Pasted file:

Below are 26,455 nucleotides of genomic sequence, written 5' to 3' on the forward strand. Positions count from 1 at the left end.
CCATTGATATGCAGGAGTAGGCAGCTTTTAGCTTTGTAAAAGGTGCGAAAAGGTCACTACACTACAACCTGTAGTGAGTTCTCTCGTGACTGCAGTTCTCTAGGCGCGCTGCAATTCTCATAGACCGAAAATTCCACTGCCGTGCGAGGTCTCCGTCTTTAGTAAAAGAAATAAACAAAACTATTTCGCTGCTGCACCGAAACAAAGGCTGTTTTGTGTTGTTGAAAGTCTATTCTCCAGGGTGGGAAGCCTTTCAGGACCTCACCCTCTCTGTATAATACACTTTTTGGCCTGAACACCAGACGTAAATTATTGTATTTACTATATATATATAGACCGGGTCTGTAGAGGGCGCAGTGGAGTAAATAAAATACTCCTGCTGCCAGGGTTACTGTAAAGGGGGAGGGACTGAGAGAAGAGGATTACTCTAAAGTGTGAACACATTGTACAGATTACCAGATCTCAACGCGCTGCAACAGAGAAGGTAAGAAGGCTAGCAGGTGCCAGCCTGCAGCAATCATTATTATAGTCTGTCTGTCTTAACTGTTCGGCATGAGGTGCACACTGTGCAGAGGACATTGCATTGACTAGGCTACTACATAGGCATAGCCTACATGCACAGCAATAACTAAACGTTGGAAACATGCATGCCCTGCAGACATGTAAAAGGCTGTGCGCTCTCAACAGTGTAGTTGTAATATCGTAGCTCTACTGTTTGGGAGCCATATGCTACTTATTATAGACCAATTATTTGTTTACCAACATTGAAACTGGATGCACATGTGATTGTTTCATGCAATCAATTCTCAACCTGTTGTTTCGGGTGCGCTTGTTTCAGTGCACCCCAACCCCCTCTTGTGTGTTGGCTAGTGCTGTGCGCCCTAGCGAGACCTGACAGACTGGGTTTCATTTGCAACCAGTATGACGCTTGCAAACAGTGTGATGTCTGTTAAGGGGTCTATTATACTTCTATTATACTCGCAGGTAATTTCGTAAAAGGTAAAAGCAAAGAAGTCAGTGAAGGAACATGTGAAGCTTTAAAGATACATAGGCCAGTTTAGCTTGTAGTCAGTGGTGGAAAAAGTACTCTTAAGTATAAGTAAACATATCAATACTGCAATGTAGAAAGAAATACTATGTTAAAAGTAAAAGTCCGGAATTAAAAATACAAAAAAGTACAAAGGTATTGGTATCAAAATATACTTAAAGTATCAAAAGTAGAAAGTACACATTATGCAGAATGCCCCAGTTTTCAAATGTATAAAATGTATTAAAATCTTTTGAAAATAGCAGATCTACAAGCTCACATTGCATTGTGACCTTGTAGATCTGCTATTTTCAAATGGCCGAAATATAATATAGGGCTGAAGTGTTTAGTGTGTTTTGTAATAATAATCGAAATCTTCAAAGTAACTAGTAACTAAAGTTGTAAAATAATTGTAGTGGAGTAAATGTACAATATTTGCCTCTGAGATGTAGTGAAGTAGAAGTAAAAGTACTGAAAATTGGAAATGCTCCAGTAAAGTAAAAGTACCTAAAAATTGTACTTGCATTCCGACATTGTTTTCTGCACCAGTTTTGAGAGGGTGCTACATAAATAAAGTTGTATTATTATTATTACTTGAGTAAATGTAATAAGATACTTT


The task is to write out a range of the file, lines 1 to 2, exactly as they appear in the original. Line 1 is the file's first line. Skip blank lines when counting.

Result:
Below are 26,455 nucleotides of genomic sequence, written 5' to 3' on the forward strand. Positions count from 1 at the left end.
CCATTGATATGCAGGAGTAGGCAGCTTTTAGCTTTGTAAAAGGTGCGAAAAGGTCACTACACTACAACCTGTAGTGAGTTCTCTCGTGACTGCAGTTCTCTAGGCGCGCTGCAATTCTCATAGACCGAAAATTCCACTGCCGTGCGAGGTCTCCGTCTTTAGTAAAAGAAATAAACAAAACTATTTCGCTGCTGCACCGAAACAAAGGCTGTTTTGTGTTGTTGAAAGTCTATTCTCCAGGGTGGGAAGCCTTTCAGGACCTCACCCTCTCTGTATAATACACTTTTTGGCCTGAACACCAGACGTAAATTATTGTATTTACTATATATATATAGACCGGGTCTGTAGAGGGCGCAGTGGAGTAAATAAAATACTCCTGCTGCCAGGGTTACTGTAAAGGGGGAGGGACTGAGAGAAGAGGATTACTCTAAAGTGTGAACACATTGTACAGATTACCAGATCTCAACGCGCTGCAACAGAGAAGGTAAGAAGGCTAGCAGGTGCCAGCCTGCAGCAATCATTATTATAGTCTGTCTGTCTTAACTGTTCGGCATGAGGTGCACACTGTGCAGAGGACATTGCATTGACTAGGCTACTACATAGGCATAGCCTACATGCACAGCAATAACTAAACGTTGGAAACATGCATGCCCTGCAGACATGTAAAAGGCTGTGCGCTCTCAACAGTGTAGTTGTAATATCGTAGCTCTACTGTTTGGGAGCCATATGCTACTTATTATAGACCAATTATTTGTTTACCAACATTGAAACTGGATGCACATGTGATTGTTTCATGCAATCAATTCTCAACCTGTTGTTTCGGGTGCGCTTGTTTCAGTGCACCCCAACCCCCTCTTGTGTGTTGGCTAGTGCTGTGCGCCCTAGCGAGACCTGACAGACTGGGTTTCATTTGCAACCAGTATGACGCTTGCAAACAGTGTGATGTCTGTTAAGGGGTCTATTATACTTCTATTATACTCGCAGGTAATTTCGTAAAAGGTAAAAGCAAAGAAGTCAGTGAAGGAACATGTGAAGCTTTAAAGATACATAGGCCAGTTTAGCTTGTAGTCAGTGGTGGAAAAAGTACTCTTAAGTATAAGTAAACATATCAATACTGCAATGTAGAAAGAAATACTATGTTAAAAGTAAAAGTCCGGAATTAAAAATACAAAAAAGTACAAAGGTATTGGTATCAAAATATACTTAAAGTATCAAAAGTAGAAAGTACACATTATGCAGAATGCCCCAGTTTTCAAATGTATAAAATGTATTAAAATCTTTTGAAAATAGCAGATCTACAAGCTCACATTGCATTGTGACCTTGTAGATCTGCTATTTTCAAATGGCCGAAATATAATATAGGGCTGAAGTGTTTAGTGTGTTTTGTAATAATAATCGAAATCTTCAAAGTAACTAGTAACTAAAGTTGTAAAATAATTGTAGTGGAGTAAATGTACAATATTTGCCTCTGAGATGTAGTGAAGTAGAAGTAAAAGTACTGAAAATTGGAAATGCTCCAGTAAAGTAAAAGTACCTAAAAATTGTACTTGCATTCCGACATTGTTTTCTGCACCAGTTTTGAGAGGGTGCTACATAAATAAAGTTGTATTATTATTATTACTTGAGTAAATGTAATAAGATACTTT